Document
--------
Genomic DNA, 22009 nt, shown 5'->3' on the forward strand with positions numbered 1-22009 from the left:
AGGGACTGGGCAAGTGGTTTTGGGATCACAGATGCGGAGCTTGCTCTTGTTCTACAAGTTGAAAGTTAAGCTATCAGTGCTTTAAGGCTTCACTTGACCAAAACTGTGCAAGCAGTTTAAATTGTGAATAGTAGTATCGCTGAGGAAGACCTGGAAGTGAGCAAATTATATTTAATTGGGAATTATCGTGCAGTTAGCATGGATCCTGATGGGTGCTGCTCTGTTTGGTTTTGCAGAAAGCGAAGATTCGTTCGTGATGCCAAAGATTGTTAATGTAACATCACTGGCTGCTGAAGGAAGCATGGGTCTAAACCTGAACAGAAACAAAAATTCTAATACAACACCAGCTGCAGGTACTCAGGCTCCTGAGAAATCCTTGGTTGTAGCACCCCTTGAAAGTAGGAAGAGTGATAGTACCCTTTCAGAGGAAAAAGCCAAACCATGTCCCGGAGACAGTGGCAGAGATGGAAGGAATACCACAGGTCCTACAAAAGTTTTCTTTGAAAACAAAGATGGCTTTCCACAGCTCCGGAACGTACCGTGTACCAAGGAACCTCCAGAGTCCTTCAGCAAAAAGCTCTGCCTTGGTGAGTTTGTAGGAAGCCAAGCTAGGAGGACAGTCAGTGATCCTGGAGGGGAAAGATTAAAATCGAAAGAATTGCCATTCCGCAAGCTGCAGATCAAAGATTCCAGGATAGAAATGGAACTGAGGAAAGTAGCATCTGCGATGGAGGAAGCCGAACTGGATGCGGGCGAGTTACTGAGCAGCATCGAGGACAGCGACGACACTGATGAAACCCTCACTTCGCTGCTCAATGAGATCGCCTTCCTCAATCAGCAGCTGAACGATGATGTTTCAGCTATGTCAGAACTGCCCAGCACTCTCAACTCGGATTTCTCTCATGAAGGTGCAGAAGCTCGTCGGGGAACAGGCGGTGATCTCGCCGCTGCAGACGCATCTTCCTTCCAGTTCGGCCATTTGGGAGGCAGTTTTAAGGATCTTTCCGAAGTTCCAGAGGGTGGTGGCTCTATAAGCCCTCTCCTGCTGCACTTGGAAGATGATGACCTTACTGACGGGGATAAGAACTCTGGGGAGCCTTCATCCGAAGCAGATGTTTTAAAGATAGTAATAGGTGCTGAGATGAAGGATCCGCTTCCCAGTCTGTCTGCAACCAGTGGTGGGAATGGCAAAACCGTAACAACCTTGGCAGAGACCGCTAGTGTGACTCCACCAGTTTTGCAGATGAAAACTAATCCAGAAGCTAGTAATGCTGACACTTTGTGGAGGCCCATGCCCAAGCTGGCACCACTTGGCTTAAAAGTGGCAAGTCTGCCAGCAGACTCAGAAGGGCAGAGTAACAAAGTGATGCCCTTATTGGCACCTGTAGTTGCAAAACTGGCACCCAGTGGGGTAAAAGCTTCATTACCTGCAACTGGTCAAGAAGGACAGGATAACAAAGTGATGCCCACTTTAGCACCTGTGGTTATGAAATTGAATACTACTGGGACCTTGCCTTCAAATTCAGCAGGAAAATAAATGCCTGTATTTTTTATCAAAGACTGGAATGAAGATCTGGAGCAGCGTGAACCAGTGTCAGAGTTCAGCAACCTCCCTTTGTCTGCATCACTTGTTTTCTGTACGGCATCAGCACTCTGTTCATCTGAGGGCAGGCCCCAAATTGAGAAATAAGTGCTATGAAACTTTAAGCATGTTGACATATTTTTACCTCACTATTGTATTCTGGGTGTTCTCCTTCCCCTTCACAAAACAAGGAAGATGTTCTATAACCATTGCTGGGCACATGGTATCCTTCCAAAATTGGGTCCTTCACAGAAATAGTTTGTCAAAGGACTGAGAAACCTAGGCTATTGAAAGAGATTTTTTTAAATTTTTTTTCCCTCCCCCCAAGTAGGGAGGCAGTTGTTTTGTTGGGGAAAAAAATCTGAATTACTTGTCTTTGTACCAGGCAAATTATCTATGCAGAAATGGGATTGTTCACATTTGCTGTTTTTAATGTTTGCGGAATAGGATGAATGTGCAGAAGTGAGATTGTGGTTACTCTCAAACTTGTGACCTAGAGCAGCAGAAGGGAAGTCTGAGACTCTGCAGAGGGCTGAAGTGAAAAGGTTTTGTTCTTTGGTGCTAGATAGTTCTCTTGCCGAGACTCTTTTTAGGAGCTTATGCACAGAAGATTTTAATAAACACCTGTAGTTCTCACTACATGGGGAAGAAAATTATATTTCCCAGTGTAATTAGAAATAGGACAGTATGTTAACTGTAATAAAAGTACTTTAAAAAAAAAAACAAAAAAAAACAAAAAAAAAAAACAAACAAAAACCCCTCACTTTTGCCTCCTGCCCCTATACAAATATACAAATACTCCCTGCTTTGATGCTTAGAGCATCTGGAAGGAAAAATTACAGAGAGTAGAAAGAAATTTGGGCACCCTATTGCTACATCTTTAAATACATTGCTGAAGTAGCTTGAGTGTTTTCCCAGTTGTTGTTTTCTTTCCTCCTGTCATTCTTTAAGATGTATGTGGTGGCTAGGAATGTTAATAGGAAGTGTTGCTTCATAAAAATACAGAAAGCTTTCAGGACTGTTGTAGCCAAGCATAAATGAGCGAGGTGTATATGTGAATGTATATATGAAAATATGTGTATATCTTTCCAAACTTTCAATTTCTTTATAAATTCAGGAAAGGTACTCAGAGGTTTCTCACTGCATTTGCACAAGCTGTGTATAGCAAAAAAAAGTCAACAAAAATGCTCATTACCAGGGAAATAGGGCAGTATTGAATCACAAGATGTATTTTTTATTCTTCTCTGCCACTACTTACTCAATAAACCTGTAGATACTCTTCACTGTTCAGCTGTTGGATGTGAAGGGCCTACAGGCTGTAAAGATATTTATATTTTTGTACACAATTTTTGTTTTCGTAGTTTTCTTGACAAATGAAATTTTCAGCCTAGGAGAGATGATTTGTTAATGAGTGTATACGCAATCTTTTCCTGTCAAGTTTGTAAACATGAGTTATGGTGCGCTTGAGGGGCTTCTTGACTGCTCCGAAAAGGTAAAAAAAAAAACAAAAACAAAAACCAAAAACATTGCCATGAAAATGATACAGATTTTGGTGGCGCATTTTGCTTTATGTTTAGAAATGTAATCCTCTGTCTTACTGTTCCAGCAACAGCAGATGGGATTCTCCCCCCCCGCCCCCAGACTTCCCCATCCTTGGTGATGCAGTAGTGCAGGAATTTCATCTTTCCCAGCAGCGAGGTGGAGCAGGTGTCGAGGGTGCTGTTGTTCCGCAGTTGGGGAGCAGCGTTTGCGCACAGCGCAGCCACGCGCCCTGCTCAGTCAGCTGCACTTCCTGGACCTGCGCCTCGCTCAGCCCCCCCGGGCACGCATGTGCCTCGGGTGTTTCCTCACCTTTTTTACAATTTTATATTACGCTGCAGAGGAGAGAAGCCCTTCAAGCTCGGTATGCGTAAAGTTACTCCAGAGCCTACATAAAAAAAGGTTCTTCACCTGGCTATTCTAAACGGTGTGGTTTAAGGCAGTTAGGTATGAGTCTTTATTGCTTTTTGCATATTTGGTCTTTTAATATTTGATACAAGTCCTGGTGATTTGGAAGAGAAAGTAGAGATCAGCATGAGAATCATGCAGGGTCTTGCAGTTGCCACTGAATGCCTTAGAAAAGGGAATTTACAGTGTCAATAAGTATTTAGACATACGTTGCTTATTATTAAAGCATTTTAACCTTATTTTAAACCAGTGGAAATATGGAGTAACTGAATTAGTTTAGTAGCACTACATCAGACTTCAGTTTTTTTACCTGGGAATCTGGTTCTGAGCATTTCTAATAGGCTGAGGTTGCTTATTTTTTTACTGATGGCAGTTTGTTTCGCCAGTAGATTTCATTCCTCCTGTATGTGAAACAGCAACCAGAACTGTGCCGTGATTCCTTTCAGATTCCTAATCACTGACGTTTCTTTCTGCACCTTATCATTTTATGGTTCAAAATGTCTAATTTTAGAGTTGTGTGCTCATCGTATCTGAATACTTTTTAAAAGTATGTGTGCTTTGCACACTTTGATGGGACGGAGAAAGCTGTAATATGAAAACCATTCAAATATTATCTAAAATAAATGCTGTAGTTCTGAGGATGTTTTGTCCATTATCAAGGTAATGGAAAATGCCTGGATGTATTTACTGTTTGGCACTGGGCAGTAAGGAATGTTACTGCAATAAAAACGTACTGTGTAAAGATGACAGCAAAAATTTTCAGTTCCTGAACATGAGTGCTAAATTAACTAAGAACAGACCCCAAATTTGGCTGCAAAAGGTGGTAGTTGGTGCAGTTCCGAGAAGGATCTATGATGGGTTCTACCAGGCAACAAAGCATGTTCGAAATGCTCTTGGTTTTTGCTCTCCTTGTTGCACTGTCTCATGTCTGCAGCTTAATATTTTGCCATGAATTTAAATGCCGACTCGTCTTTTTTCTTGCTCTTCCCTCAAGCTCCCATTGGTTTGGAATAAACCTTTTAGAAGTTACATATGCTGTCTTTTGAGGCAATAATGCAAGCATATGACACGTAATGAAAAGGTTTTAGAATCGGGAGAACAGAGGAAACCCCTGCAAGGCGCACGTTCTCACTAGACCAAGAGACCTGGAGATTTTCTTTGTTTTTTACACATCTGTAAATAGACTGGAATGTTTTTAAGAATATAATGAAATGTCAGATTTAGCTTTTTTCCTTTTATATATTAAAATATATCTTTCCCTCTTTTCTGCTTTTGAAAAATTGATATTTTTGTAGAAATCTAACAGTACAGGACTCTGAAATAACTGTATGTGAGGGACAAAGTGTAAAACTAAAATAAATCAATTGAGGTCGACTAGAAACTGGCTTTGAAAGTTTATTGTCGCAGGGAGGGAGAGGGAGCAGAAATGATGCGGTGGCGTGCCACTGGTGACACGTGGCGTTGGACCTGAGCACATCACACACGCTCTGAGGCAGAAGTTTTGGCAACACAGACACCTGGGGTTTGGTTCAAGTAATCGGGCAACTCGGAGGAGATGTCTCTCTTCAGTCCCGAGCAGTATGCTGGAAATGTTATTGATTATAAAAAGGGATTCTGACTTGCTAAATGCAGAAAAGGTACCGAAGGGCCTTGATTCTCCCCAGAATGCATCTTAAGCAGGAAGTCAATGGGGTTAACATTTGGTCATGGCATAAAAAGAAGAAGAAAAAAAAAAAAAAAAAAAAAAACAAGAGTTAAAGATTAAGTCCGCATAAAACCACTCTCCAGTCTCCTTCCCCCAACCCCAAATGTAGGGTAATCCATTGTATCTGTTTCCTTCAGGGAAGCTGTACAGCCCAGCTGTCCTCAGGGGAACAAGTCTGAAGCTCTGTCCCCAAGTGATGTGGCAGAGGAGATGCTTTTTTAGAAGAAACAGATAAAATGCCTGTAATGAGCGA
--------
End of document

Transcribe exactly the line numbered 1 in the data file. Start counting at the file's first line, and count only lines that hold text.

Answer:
Genomic DNA, 22009 nt, shown 5'->3' on the forward strand with positions numbered 1-22009 from the left: